Frustration raised over delays to grass cutting in Flintshire due to Covid
Frustration has been raised over delays to grass being cut in public places in Flintshire because of Covid-19.
The maintenance of grassed areas in the county was scaled back at the start of the pandemic due to the number of staff either off through illness or redeployed to other key roles.
Following a high volume of complaints, cutting was later reintroduced with workers operating in “bubble” groups and using a convoy vehicle system to allow social distancing.
However, councillors told a meeting held yesterday (Thursday, 5 August) that problems with grass being allowed to grow too high have continued this summer.
It has led to concerns being voiced for the safety of pedestrians, disabled people and parents walking with prams, who are being forced off the pavement and onto the road in some locations.
Speaking at the virtual meeting, Cllr Richard Jones, chair of a dedicated committee set up to examine Flintshire Council’s recovery from the Covid crisis, said: “I’ve had many complaints, including at least one yesterday, about the (lack of) grass cutting along the verges along highways and footpaths.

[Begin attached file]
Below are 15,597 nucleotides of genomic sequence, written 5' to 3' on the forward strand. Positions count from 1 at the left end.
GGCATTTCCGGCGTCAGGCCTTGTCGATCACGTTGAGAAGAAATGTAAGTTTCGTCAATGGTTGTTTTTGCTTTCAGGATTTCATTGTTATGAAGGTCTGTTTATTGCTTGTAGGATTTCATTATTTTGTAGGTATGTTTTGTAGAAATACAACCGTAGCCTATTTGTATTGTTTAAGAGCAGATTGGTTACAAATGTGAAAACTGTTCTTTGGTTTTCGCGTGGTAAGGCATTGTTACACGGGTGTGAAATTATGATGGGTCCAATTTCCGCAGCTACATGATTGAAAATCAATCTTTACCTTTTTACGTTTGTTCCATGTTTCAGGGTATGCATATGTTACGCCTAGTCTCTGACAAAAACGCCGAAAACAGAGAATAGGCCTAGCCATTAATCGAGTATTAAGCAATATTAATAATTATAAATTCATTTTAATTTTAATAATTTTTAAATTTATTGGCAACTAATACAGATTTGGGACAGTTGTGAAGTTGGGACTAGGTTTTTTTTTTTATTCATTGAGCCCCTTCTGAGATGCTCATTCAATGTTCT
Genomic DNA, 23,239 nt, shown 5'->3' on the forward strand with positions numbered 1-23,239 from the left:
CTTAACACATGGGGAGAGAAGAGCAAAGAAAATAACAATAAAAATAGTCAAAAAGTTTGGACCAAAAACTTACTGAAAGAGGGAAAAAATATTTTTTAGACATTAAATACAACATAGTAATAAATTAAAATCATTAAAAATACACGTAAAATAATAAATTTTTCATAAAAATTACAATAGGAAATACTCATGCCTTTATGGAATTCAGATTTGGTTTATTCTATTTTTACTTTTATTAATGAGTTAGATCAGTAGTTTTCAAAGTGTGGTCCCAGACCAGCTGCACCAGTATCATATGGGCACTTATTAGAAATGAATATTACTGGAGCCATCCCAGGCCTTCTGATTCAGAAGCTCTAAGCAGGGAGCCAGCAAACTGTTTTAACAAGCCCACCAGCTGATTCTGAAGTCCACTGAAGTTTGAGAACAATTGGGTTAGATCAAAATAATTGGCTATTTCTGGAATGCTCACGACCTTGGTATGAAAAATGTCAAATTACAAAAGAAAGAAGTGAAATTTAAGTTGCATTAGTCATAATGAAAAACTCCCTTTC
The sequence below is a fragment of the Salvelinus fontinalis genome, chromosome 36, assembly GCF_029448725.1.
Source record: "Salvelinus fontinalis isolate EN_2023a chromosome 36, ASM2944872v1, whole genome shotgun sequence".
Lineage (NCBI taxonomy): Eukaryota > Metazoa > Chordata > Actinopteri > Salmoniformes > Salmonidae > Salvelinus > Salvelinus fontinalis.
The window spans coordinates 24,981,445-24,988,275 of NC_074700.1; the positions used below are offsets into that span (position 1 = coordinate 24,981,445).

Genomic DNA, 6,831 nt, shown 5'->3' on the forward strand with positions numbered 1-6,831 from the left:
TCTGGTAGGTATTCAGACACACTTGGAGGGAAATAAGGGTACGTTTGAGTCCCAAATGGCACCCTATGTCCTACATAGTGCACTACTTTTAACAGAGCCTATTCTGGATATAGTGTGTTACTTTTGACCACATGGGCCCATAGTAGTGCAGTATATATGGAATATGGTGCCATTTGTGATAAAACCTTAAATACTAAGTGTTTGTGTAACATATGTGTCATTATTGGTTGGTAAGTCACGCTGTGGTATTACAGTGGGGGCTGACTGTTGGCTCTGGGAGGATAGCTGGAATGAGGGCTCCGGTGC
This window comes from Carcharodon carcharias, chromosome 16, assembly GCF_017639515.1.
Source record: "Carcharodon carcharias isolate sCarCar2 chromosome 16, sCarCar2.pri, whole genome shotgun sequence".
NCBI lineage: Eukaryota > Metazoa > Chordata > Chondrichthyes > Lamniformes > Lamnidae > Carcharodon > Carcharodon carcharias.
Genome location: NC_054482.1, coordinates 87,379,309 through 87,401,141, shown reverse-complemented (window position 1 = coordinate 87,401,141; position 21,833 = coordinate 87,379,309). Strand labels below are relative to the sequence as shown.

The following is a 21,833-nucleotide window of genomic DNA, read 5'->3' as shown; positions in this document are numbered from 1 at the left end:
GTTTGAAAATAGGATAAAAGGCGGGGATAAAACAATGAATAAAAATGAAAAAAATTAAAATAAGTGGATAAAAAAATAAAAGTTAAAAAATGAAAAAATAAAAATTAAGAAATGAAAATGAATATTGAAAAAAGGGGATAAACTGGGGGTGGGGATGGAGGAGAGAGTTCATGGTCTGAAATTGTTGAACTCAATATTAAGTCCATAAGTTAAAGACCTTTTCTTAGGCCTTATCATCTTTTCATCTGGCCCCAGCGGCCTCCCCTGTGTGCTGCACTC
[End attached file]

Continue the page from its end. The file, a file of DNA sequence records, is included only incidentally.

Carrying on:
“It affects mainly people with wheelchairs, people walking with children in pushchairs and people in mobility vehicles.
“A gentleman called me who was in a mobility vehicle and he just couldn’t carry on any further because it was so bad.
“Perhaps that’s something which is common throughout the county and that probably should be prioritised in my view.”
In a report to the committee, council officials acknowledged that the recent increase in Covid cases in north Wales had lead to more workers having to self-isolate.
They said a shortage of HGV drivers in the wake of Brexit and staff taking annual leave over the summer had also caused disruption to grass cutting.
The issue of overgrown hedges was also raised by Flint Trelawny councillor Paul Cunningham.
He said: “I’m concerned about the amount of hedges on public footpaths overhanging.
“You’re walking along and then you’ve got branches and twigs overhanging and catching people.
“In my ward, I’ve got one particular man who is partially sighted and he’s struggling because of the branches overhanging.”
Cllr Glyn Banks, cabinet member for streetscene, said the issue had been caused by government cuts.
He said increasing the frequency of services would require cost saving elsewhere within the local authority.
Committee members agreed that a report on grass cutting should be taken to the council’s environment scrutiny committee to address the concerns raised.
Liam Randall – Local Democracy Reporter (more here).
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